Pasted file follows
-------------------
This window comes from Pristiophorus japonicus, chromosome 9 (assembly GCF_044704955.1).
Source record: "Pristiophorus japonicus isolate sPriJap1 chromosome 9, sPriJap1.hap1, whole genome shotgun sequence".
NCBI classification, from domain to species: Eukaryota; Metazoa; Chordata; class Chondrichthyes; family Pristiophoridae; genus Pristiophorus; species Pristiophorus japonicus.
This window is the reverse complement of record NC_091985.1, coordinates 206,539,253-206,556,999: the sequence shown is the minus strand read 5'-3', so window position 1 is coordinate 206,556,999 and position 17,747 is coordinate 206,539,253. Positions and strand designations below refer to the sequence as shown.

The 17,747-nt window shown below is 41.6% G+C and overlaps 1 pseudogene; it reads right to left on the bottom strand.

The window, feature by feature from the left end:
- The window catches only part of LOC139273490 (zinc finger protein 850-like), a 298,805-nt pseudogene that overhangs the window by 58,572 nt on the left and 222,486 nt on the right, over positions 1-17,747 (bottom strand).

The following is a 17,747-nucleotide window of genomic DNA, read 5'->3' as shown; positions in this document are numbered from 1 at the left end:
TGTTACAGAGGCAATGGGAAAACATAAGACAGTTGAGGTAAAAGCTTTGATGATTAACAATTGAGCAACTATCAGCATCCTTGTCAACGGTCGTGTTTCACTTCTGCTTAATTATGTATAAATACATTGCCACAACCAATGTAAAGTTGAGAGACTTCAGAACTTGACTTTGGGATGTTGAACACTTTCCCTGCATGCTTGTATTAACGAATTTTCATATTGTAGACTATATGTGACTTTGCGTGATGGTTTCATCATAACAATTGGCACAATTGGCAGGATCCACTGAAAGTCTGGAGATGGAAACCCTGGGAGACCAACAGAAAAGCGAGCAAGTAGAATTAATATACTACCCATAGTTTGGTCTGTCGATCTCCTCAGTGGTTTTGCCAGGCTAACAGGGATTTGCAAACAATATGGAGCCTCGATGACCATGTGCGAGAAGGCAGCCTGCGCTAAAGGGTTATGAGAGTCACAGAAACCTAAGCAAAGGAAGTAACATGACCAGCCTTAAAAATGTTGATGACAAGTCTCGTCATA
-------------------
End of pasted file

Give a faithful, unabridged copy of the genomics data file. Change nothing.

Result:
This window comes from Pristiophorus japonicus, chromosome 9 (assembly GCF_044704955.1).
Source record: "Pristiophorus japonicus isolate sPriJap1 chromosome 9, sPriJap1.hap1, whole genome shotgun sequence".
NCBI classification, from domain to species: Eukaryota; Metazoa; Chordata; class Chondrichthyes; family Pristiophoridae; genus Pristiophorus; species Pristiophorus japonicus.
This window is the reverse complement of record NC_091985.1, coordinates 206,539,253-206,556,999: the sequence shown is the minus strand read 5'-3', so window position 1 is coordinate 206,556,999 and position 17,747 is coordinate 206,539,253. Positions and strand designations below refer to the sequence as shown.

The 17,747-nt window shown below is 41.6% G+C and overlaps 1 pseudogene; it reads right to left on the bottom strand.

The window, feature by feature from the left end:
- The window catches only part of LOC139273490 (zinc finger protein 850-like), a 298,805-nt pseudogene that overhangs the window by 58,572 nt on the left and 222,486 nt on the right, over positions 1-17,747 (bottom strand).

The following is a 17,747-nucleotide window of genomic DNA, read 5'->3' as shown; positions in this document are numbered from 1 at the left end:
TGTTACAGAGGCAATGGGAAAACATAAGACAGTTGAGGTAAAAGCTTTGATGATTAACAATTGAGCAACTATCAGCATCCTTGTCAACGGTCGTGTTTCACTTCTGCTTAATTATGTATAAATACATTGCCACAACCAATGTAAAGTTGAGAGACTTCAGAACTTGACTTTGGGATGTTGAACACTTTCCCTGCATGCTTGTATTAACGAATTTTCATATTGTAGACTATATGTGACTTTGCGTGATGGTTTCATCATAACAATTGGCACAATTGGCAGGATCCACTGAAAGTCTGGAGATGGAAACCCTGGGAGACCAACAGAAAAGCGAGCAAGTAGAATTAATATACTACCCATAGTTTGGTCTGTCGATCTCCTCAGTGGTTTTGCCAGGCTAACAGGGATTTGCAAACAATATGGAGCCTCGATGACCATGTGCGAGAAGGCAGCCTGCGCTAAAGGGTTATGAGAGTCACAGAAACCTAAGCAAAGGAAGTAACATGACCAGCCTTAAAAATGTTGATGACAAGTCTCGTCATA